Right now, Amazon Prime Video has one of the best shows ever made. A show you might know nothing about. Six episodes of utter comedy perfection that only recently became available to stream in the United States for the first time. A cult classic that devoted fans like myself learned about years ago because the biggest comedy nerd in our lives had bootleg copies they rightfully demanded we watch. Now, as a loyal and dedicated admirer of the series and its stars, it’s time for me to pay it forward and demand you do the same. Because Halloween is the perfect time for you to finally watch Garth Marenghi’s Darkplace.
The one and only season of Garth Marenghi’s Darkplace aired on Britain’s Channel 4 in early 2004. Co-created by Richard Ayoade and Matthew Holness—who also wrote and starred on the show—the series is a horror parody. While you can (and should) watch it any time of year, the spooky season is an ideal time for your first viewing. But the show has plenty more targets besides horror.
From bad ’80s television, pompous authors, campy sci-fi, hospital dramas, and self-righteous director commentaries, the series spoofs countless genres, people, and storytelling staples. All covered by a truly (intentionally) terrible show that captures the beautiful absurdity of low-budget TV. Darkplace is rife with horrible editing, poor and unnecessary dubbing, and atrocious camera work. Sound effects don’t match the action onscreen. Neither does extraneous dialogue. And cheap props and costumes combine with laughable special effects for a show that was dated the second it was “filmed.”
The series is genuinely a comedy of errors. However, each poorly framed shot and continuity error is done with complete sincerity. These are meant to be the honest mistakes of overmatched creatives who don’t know they’re producing garbage. That’s a huge reason the show works so well. Making something intentionally bad is easy. Making that badness seem authentic—and therefore genuinely funny—is much harder. And no TV series has ever done it better. But that’s far from the only aspect that earns the series a special place in comedy history.
The comedy is actually a show-within-a-show. Garth Marenghi (played by Holness) is a best-selling author famous for hacky horror novels. The character is clearly inspired by Stephen King. But without a fraction of King’s talent or intelligence. Marenghi introduces each episode—first by reading an awful line from one of his books—and provides commentary throughout. Because Darkplace is presented as a lost TV show filmed sometime during the ’80s.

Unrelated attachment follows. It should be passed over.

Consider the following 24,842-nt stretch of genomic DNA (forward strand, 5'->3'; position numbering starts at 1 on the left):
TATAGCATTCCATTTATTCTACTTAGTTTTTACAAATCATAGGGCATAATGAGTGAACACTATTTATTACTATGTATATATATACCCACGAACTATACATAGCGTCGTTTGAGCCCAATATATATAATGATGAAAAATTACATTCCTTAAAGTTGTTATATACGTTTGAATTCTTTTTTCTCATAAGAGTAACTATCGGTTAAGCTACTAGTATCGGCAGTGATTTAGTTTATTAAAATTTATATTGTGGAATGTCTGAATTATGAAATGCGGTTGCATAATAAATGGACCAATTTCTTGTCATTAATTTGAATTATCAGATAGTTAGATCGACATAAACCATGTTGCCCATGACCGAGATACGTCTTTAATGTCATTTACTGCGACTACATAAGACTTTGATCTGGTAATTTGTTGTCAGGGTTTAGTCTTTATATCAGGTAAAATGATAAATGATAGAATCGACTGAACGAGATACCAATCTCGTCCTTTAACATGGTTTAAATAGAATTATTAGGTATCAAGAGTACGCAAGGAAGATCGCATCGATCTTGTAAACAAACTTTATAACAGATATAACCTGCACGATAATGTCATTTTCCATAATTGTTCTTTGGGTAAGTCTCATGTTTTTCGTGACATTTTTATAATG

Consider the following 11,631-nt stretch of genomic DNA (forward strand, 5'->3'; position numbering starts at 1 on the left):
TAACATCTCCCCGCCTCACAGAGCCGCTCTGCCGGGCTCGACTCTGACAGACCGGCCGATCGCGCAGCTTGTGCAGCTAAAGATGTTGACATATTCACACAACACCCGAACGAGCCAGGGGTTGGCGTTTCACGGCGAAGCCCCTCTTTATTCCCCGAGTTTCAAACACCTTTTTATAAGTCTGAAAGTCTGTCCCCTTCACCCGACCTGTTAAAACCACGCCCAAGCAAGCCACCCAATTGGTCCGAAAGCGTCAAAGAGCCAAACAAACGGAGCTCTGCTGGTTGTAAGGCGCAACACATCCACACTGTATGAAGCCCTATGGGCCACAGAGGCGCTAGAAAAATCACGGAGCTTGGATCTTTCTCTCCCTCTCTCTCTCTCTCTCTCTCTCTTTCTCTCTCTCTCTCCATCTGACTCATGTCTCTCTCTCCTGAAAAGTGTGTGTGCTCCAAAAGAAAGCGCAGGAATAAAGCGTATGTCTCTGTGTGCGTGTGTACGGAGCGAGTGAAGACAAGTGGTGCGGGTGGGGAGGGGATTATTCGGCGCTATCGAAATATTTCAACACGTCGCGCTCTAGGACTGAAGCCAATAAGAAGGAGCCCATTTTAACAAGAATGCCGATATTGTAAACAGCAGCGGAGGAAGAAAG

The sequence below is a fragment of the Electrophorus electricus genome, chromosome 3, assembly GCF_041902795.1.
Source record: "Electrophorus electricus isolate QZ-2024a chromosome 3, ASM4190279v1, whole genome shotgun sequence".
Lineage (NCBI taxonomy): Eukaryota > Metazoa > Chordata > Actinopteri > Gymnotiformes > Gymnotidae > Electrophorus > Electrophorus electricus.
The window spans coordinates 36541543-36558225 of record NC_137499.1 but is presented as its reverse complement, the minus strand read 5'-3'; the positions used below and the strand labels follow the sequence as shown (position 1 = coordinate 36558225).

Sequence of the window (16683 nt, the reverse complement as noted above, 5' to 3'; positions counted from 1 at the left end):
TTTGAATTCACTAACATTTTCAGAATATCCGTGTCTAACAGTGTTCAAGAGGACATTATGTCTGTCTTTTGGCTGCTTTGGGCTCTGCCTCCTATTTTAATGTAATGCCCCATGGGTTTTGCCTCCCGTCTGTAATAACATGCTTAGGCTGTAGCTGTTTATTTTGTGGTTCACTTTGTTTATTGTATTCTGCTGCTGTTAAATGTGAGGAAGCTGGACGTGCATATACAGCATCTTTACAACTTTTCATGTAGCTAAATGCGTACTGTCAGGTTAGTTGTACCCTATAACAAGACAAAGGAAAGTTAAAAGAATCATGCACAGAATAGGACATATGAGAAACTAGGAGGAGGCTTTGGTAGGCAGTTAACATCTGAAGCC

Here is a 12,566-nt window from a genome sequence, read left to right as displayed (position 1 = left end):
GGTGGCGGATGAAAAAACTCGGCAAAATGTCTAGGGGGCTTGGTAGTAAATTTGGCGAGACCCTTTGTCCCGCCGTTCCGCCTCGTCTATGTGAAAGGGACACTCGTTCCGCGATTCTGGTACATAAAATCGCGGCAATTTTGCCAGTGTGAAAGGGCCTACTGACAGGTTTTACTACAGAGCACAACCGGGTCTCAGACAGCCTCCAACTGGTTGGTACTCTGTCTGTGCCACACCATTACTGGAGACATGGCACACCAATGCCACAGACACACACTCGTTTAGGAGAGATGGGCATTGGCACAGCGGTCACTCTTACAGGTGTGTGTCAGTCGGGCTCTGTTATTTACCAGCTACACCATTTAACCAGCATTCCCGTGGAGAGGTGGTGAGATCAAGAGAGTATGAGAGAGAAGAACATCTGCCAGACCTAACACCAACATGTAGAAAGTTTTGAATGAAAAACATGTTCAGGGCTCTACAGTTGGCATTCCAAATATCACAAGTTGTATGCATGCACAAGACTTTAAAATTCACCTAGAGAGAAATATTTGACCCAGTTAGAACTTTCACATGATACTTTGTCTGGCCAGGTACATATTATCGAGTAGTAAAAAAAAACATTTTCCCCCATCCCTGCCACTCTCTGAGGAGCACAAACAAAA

Marenghi claims it was too radical for the time. The network has elected to air it now though because of a huge drought in broadcast television content. Only this time it comes with commentary about each episode’s themes and inspirations, how it was made, and why Marenghi is a singular genius.
Within the Darkplace series, Marenghi plays Dr. Rick Dagless, M.D. He’s a talented “maverick” hotshot doctor at Darkplace Hospital in Romford, London. A medical facility that stands “over the very Gates of Hell.” (Lars von Trier’s The Kingdom is obviously a major influence on the show.)
Romford’s hospital is a place full of demons, monsters, and magical medical maladies that can only be stopped by Dr. Dagless, a tortured, deep man who is also incredibly kind, smart, and handsome. Which may or may not be the reason all the doctors constantly carry guns during their shifts. The egotistical Garth Marenghi writes his starring role to represent the person he thinks he is. Unfortunately, his own writing and commentary betray his efforts at presenting himself as talented.
Joining him on the Darkplace is his equally lacking in both self-awareness and shame publisher and publicist Dean Lerner (Ayoade). Lerner plays Darkplace‘s head hospital administrator, Thornton Reed. Despite the fact Lerner never acted before and never should have. For all of Darkplace‘s filming errors, it’s Lerner who stands out as the single worst aspect of the show.